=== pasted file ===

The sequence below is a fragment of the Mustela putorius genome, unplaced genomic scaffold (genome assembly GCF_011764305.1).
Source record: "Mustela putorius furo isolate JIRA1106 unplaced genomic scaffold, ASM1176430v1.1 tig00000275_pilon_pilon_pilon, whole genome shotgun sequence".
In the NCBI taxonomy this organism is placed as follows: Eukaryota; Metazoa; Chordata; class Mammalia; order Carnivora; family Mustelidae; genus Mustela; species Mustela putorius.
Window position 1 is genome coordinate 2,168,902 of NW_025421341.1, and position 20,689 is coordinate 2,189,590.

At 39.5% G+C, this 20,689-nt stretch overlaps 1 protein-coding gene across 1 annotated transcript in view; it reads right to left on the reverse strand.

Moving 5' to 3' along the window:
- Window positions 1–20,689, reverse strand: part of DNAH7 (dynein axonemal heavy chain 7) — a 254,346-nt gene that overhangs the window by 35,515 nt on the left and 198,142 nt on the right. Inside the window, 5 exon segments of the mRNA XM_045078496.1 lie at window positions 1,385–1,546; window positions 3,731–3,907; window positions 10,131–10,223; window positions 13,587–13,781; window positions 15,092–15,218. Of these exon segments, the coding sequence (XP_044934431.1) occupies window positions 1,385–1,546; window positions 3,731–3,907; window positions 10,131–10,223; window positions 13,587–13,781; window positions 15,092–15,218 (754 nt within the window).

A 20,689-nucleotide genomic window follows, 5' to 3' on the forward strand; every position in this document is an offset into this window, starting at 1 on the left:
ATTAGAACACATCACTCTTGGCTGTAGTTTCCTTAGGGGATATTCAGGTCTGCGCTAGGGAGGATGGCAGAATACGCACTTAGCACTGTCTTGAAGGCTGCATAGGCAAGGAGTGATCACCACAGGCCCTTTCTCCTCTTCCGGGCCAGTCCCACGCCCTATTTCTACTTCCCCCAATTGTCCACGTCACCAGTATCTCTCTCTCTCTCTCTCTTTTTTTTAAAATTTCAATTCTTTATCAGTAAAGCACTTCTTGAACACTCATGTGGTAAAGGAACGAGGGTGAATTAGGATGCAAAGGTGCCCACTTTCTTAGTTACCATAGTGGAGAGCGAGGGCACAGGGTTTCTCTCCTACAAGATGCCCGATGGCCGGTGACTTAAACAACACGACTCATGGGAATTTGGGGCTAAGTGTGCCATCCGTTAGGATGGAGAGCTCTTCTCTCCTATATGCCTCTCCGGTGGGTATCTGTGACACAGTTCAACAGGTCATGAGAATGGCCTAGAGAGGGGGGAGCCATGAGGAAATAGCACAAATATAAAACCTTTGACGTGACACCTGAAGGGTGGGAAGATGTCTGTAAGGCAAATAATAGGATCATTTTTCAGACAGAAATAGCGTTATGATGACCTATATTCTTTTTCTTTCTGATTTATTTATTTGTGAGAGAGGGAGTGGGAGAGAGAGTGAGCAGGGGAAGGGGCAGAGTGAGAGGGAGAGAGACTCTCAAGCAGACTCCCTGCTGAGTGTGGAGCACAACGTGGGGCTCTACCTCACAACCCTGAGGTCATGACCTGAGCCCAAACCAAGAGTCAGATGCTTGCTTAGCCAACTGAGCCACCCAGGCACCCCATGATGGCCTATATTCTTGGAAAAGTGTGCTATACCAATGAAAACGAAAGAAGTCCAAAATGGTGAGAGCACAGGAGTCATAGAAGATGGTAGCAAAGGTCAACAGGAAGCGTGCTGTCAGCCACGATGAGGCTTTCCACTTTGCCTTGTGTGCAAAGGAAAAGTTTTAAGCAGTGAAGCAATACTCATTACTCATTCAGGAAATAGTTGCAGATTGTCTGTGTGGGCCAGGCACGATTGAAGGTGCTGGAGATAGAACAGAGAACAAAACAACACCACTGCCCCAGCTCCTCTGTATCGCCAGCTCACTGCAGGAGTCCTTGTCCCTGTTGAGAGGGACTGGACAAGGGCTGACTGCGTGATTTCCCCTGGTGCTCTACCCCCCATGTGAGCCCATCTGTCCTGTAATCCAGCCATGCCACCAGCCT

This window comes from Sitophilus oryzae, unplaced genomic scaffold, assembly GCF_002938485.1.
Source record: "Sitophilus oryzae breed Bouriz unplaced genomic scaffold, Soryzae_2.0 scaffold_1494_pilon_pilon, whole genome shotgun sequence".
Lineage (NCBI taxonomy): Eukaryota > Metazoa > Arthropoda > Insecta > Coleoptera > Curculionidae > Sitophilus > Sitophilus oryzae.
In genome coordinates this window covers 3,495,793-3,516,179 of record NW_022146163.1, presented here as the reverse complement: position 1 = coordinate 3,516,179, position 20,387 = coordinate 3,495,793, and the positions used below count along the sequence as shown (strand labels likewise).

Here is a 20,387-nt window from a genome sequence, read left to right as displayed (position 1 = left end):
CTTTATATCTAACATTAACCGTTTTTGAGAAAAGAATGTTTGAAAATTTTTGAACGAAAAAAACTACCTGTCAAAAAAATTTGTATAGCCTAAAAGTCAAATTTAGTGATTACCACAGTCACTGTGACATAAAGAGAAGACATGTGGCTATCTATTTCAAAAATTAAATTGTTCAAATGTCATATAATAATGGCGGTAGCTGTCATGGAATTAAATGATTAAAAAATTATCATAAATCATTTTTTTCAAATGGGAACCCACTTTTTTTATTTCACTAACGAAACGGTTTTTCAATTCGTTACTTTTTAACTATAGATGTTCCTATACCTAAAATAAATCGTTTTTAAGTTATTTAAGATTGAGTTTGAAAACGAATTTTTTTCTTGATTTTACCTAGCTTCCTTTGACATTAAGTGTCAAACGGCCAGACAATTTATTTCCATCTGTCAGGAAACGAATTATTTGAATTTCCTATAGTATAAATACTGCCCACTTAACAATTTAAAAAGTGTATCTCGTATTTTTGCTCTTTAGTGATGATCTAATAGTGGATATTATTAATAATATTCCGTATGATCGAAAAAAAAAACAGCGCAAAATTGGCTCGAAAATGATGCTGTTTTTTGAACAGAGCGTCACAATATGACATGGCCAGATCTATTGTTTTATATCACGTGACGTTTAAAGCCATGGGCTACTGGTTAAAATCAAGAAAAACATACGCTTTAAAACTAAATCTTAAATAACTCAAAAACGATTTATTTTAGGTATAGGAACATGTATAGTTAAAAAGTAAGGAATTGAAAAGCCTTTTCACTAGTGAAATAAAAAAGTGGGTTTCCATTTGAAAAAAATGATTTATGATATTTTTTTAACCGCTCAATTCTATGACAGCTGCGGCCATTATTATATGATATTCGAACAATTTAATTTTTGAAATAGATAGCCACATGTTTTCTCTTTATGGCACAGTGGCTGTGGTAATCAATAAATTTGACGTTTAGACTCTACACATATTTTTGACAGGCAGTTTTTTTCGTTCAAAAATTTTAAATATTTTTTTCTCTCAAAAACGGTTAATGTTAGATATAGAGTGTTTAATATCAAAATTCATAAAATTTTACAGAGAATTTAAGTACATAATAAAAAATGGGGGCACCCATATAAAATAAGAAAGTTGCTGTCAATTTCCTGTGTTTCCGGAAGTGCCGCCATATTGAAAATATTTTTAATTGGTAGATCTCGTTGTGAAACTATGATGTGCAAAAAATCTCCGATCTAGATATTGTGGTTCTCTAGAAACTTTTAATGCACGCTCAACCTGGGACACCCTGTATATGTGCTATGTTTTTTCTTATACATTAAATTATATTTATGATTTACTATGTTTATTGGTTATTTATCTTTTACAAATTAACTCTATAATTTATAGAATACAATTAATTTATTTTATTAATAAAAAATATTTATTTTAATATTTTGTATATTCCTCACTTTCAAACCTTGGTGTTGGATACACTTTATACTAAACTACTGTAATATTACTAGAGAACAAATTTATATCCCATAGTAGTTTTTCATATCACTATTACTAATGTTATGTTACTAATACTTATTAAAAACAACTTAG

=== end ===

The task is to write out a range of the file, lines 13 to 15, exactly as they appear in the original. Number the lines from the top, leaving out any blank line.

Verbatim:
In genome coordinates this window covers 3,495,793-3,516,179 of record NW_022146163.1, presented here as the reverse complement: position 1 = coordinate 3,516,179, position 20,387 = coordinate 3,495,793, and the positions used below count along the sequence as shown (strand labels likewise).

Here is a 20,387-nt window from a genome sequence, read left to right as displayed (position 1 = left end):
CTTTATATCTAACATTAACCGTTTTTGAGAAAAGAATGTTTGAAAATTTTTGAACGAAAAAAACTACCTGTCAAAAAAATTTGTATAGCCTAAAAGTCAAATTTAGTGATTACCACAGTCACTGTGACATAAAGAGAAGACATGTGGCTATCTATTTCAAAAATTAAATTGTTCAAATGTCATATAATAATGGCGGTAGCTGTCATGGAATTAAATGATTAAAAAATTATCATAAATCATTTTTTTCAAATGGGAACCCACTTTTTTTATTTCACTAACGAAACGGTTTTTCAATTCGTTACTTTTTAACTATAGATGTTCCTATACCTAAAATAAATCGTTTTTAAGTTATTTAAGATTGAGTTTGAAAACGAATTTTTTTCTTGATTTTACCTAGCTTCCTTTGACATTAAGTGTCAAACGGCCAGACAATTTATTTCCATCTGTCAGGAAACGAATTATTTGAATTTCCTATAGTATAAATACTGCCCACTTAACAATTTAAAAAGTGTATCTCGTATTTTTGCTCTTTAGTGATGATCTAATAGTGGATATTATTAATAATATTCCGTATGATCGAAAAAAAAAACAGCGCAAAATTGGCTCGAAAATGATGCTGTTTTTTGAACAGAGCGTCACAATATGACATGGCCAGATCTATTGTTTTATATCACGTGACGTTTAAAGCCATGGGCTACTGGTTAAAATCAAGAAAAACATACGCTTTAAAACTAAATCTTAAATAACTCAAAAACGATTTATTTTAGGTATAGGAACATGTATAGTTAAAAAGTAAGGAATTGAAAAGCCTTTTCACTAGTGAAATAAAAAAGTGGGTTTCCATTTGAAAAAAATGATTTATGATATTTTTTTAACCGCTCAATTCTATGACAGCTGCGGCCATTATTATATGATATTCGAACAATTTAATTTTTGAAATAGATAGCCACATGTTTTCTCTTTATGGCACAGTGGCTGTGGTAATCAATAAATTTGACGTTTAGACTCTACACATATTTTTGACAGGCAGTTTTTTTCGTTCAAAAATTTTAAATATTTTTTTCTCTCAAAAACGGTTAATGTTAGATATAGAGTGTTTAATATCAAAATTCATAAAATTTTACAGAGAATTTAAGTACATAATAAAAAATGGGGGCACCCATATAAAATAAGAAAGTTGCTGTCAATTTCCTGTGTTTCCGGAAGTGCCGCCATATTGAAAATATTTTTAATTGGTAGATCTCGTTGTGAAACTATGATGTGCAAAAAATCTCCGATCTAGATATTGTGGTTCTCTAGAAACTTTTAATGCACGCTCAACCTGGGACACCCTGTATATGTGCTATGTTTTTTCTTATACATTAAATTATATTTATGATTTACTATGTTTATTGGTTATTTATCTTTTACAAATTAACTCTATAATTTATAGAATACAATTAATTTATTTTATTAATAAAAAATATTTATTTTAATATTTTGTATATTCCTCACTTTCAAACCTTGGTGTTGGATACACTTTATACTAAACTACTGTAATATTACTAGAGAACAAATTTATATCCCATAGTAGTTTTTCATATCACTATTACTAATGTTATGTTACTAATACTTATTAAAAACAACTTAG